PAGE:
A low-cost passive cooling technology made from a polymer film could be used to passively cool buildings in metropolitan areas, avoiding the need for electricity.
Air conditioning device outside a house. / Photo: Pixabay - Reference image
EurekAlert | KING ABDULLAH UNIVERSITY OF SCIENCE & TECHNOLOGY (KAUST)
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Modern air conditioning systems consume significant amounts of energy to cool buildings during the daytime, generating significant amounts of greenhouse gases responsible for climate change. For example, air conditioning accounts for around 15 percent of total primary energy consumption in the United States and can be as high as 70 percent in extremely hot countries like Saudi Arabia.
Technologies that use radiative cooling to control the temperature of buildings, such as planar multilayered photonic films and hybrid metamaterial films, are attracting considerable attention because they do not use electricity; however, they are complicated and costly to manufacture.
The new technology was developed through collaboration, including student exchanges, between U.S. and KAUST researchers. Led by Qiaoqiang Gan and graduate student Lyu Zhou from The State University of New York at Buffalo, Jian-Wei Liang and colleagues from Boon Ooi's Photonics Laboratory at KAUST, working with researchers from the University of Wisconsin, have developed a passive cooling technology made from a polydimethylsiloxane (PDMS)/aluminium film structure.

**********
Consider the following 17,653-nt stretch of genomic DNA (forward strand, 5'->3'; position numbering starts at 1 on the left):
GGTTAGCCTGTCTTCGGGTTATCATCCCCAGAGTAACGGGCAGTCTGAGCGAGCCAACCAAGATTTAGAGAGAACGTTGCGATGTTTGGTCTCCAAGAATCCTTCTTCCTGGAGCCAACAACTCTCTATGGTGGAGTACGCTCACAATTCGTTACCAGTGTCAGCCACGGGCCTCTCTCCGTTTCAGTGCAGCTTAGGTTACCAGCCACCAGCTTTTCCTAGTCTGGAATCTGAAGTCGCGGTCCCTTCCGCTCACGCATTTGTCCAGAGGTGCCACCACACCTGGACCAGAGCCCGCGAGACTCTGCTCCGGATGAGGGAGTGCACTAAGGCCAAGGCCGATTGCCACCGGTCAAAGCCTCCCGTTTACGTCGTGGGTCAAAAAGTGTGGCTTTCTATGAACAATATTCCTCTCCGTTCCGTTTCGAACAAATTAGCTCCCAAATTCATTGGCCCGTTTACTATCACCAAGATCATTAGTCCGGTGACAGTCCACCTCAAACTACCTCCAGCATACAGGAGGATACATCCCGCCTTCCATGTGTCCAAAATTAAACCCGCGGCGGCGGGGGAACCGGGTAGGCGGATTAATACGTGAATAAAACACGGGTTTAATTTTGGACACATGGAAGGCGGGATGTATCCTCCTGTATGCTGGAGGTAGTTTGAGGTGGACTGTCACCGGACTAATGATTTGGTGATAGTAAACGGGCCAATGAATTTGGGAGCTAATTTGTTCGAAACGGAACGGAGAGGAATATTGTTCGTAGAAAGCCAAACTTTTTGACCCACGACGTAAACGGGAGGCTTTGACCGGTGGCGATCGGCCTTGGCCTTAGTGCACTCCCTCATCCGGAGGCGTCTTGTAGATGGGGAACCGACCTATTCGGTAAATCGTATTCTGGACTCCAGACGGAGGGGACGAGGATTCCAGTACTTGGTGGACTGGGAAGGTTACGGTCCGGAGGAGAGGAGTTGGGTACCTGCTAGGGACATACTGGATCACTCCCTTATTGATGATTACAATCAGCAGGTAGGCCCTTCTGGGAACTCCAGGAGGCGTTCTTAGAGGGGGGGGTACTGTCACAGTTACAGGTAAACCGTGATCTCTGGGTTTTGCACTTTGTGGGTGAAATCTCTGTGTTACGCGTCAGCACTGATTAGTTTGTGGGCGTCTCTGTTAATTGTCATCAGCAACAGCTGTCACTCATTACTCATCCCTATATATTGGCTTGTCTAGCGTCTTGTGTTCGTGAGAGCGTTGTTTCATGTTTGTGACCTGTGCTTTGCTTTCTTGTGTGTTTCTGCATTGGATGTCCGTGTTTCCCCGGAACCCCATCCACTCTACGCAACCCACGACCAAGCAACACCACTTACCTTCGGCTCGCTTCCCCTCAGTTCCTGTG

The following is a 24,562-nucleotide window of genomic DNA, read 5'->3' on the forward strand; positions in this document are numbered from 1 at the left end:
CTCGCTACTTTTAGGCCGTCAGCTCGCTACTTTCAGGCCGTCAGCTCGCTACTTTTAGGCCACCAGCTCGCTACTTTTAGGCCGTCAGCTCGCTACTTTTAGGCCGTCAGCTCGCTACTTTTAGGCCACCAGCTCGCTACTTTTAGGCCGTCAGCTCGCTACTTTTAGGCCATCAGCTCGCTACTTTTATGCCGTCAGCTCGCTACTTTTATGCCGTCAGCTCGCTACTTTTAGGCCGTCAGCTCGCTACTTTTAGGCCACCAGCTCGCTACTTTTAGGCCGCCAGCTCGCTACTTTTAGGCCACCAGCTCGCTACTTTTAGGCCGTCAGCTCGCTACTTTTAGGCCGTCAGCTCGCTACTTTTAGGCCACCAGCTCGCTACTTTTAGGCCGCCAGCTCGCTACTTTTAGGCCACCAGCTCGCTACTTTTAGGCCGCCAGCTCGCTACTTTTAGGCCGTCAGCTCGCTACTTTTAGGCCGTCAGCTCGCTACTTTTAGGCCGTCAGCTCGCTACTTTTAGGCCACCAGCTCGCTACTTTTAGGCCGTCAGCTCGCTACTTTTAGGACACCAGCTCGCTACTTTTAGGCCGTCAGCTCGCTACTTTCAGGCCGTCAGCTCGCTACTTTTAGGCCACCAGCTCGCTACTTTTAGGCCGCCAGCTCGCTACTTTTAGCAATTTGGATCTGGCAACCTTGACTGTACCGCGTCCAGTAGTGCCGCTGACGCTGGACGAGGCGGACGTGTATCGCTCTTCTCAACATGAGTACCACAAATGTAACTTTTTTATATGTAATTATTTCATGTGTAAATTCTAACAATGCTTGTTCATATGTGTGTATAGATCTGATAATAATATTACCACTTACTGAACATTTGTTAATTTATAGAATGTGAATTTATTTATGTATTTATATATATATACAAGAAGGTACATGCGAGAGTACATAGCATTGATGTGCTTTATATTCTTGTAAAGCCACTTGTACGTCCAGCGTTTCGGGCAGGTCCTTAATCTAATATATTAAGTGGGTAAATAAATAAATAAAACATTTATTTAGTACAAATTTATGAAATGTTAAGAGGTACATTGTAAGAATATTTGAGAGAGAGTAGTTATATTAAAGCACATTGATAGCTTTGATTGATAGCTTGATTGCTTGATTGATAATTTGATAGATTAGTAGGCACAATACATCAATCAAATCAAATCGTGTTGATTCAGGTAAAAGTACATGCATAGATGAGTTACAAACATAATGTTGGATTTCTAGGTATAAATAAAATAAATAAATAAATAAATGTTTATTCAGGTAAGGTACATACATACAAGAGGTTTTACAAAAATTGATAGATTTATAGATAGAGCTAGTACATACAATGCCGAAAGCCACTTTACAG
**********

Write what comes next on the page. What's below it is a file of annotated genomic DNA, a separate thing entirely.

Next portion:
"PDMS exhibits very high absorption in the Earth's 'atmospheric window' range and low absorption in the solar visible wavelength range," explains Jian-Wei. "These properties make it an ideal material for passive radiative cooling."
By exploiting the spectral overlap between this atmospheric window, corresponding to wavelengths between 8-13 microns and the range of thermal radiation emitted by buildings at typical ambient temperatures, the PDMS/aluminum film can effectively cool buildings during daytime.
To fabricate the film, the researchers used a blade coating process to first coat the surface of an aluminum sheet with a layer of PDMS resin and then a metering blade to control its thickness, heating the structure in an oven at around 60 degrees Celsius for two hours to complete the process.
"Although the PDMS has low absorption in the solar wavelength range, we found that its radiative cooling ability was significantly impacted by the surrounding environment when tested outdoors, especially in crowded urban settings," says Qiaoqiang.
To address this, the team developed a spectral-selective shelter that directs the thermal radiation toward the sky and achieved a daytime temperature reduction of up to 6.5 degrees Celsius in the outside environment.
The PDMS/aluminum film provides a low-cost and greener solution to cooling buildings in urban environments and can also be manufactured on a large scale, contributing to the potential commercialization of radiative cooling technologies.
"We are now working on the optical structure of the film to enhance its radiative cooling, as well as its application in vapor condensation and water cooling," says Jian-Wei.